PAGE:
Invisible Creativity and Transparency

I thought about working in a museum. But I’d rather create than regurgitate. – Random guy at a party. I’m pretty sure I went, “Hah!” and then walked away

Don’t stress over the labels. Just list the information.former coworker

Ideally, museums are spaces full of examples of and opportunities for creativity. And, I believe, most of that creativity is expected and appreciated. Great works of art, avant garde installations, invitations to contribute through personal expression are all parts of the collective creative museum experience.

But as much creativity happens behind the scenes as does on the museum floor. When I first began in museums, the “those who can’t create, work in museums” attitude of many outsiders frustrated me. Why was I spending so long tweaking the wording of a label, or repeatedly pacing a program, if it didn’t matter to anyone else?

I was thinking about it backwards.

I don’t rewrite a label  just to fulfill my own artistic sensibilities. I rewrite a label to make it strong, to give it flow, to make it clear, to give it purpose. I rewrite a label thirty times so a visitor only needs to read it one time. That creativity is invisible – part of the process, not the outcome.

I was reminded how many places this invisible creativity exists while reading last month’s excellent New York Times article on Jerry Seinfeld. Not being a comedian, I had never given much thought to the anatomy of a joke. Either you were funny or you weren’t. But Seinfeld is obsessive with his material – crafting, editing, and reworking jokes for years to get the rhythm, timing, and meaning right.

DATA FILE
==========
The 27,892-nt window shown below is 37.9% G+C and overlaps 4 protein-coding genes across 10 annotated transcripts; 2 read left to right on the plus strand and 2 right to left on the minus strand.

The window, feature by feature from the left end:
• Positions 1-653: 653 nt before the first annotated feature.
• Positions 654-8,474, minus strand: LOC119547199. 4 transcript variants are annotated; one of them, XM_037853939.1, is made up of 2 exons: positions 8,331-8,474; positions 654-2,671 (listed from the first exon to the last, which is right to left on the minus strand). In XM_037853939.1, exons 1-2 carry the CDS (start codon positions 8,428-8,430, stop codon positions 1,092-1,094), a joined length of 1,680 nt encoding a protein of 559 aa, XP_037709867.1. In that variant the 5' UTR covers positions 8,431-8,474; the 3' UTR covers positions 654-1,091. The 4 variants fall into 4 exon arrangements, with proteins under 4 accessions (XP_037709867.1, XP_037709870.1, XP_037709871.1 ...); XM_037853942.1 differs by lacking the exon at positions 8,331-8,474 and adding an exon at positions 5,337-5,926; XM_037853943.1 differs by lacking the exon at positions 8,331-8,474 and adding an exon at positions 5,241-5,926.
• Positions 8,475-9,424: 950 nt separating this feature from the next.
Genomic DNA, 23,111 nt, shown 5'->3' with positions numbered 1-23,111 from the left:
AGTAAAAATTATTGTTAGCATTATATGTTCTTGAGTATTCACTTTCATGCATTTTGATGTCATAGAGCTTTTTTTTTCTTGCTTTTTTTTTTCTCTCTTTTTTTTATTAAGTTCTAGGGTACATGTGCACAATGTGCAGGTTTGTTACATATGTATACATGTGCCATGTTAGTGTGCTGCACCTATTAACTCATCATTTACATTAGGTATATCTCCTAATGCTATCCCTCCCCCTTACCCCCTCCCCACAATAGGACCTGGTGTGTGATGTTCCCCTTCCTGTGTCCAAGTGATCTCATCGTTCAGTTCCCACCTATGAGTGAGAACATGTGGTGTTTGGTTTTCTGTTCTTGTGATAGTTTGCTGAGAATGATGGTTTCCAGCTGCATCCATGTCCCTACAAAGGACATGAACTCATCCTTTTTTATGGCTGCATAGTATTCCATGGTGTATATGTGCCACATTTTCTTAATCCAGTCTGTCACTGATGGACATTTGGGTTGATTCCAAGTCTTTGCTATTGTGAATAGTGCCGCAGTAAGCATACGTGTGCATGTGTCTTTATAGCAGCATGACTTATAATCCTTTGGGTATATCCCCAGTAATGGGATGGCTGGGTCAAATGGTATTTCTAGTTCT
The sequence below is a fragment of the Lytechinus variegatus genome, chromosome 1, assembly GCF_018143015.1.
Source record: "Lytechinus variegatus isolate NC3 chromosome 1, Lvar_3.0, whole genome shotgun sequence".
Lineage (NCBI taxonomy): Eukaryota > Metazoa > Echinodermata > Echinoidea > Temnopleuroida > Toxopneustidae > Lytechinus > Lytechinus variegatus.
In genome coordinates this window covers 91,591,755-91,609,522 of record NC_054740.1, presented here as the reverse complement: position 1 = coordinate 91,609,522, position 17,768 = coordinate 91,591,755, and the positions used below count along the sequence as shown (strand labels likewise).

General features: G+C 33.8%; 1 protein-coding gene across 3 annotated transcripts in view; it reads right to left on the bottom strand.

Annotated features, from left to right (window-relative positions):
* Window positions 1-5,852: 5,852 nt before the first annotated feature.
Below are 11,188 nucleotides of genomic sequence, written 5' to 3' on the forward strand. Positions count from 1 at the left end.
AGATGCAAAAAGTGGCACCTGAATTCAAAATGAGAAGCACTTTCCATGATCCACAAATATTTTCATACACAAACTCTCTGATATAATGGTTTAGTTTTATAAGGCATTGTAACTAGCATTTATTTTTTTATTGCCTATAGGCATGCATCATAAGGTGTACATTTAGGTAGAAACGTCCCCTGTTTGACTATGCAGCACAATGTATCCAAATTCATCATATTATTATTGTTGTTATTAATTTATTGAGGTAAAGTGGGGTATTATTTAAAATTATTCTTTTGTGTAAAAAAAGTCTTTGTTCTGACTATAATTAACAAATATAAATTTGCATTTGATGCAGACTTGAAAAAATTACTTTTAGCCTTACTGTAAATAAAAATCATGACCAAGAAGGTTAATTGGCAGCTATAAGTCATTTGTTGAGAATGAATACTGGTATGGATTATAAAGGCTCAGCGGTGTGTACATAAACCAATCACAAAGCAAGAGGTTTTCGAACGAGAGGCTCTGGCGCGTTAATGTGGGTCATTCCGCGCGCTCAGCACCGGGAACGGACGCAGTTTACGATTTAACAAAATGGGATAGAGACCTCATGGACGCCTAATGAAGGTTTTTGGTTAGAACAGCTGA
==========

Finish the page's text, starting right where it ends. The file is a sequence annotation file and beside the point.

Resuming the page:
I had a joke: ‘Marriage is a bit of a chess game, except the board is made of flowing water and the pieces are made of smoke…There’s a little hitch: ‘The board is made of flowing water’…What does he mean? And repeating ‘made of’ was hurting things. So how can I say ‘the board is made of flowing water’ without saying ‘made of’?…The breakthrough was doing this”— Seinfeld traced a square in the air with his fingers, drawing the board. “Now I can just say, ‘The board is flowing water,’ and do this, and they get it. A board that was made of flowing water was too much data. Here, I’m doing some of the work for you. So now I’m starting to get applause on it, after years of work. They don’t think about it. They just laugh.”

And so it is with most successful things. A four-sentence label took four months; a two-minute joke took two years.

But there is value in making the invisible visible. Audiences love, and now often demand, the chance to see the internal gears and bones of the things that capture our imagination. Museums are already finding ways to do this. Visible collections, windows into prep labs, and behind the scenes tours all do this. But if we want to highlight our invisible creativity, if we want our audience to understand our behind-the-scenes passion, transparency is key. Not just showing what we have or do, but why we have it and do it. The audience of museum connoisseurs to appreciate the exposition may never be as large as the audience to appreciate one of Seinfeld’s jokes, but it’s worth the effort. It matters to us, and it might just matter to our audience, too.

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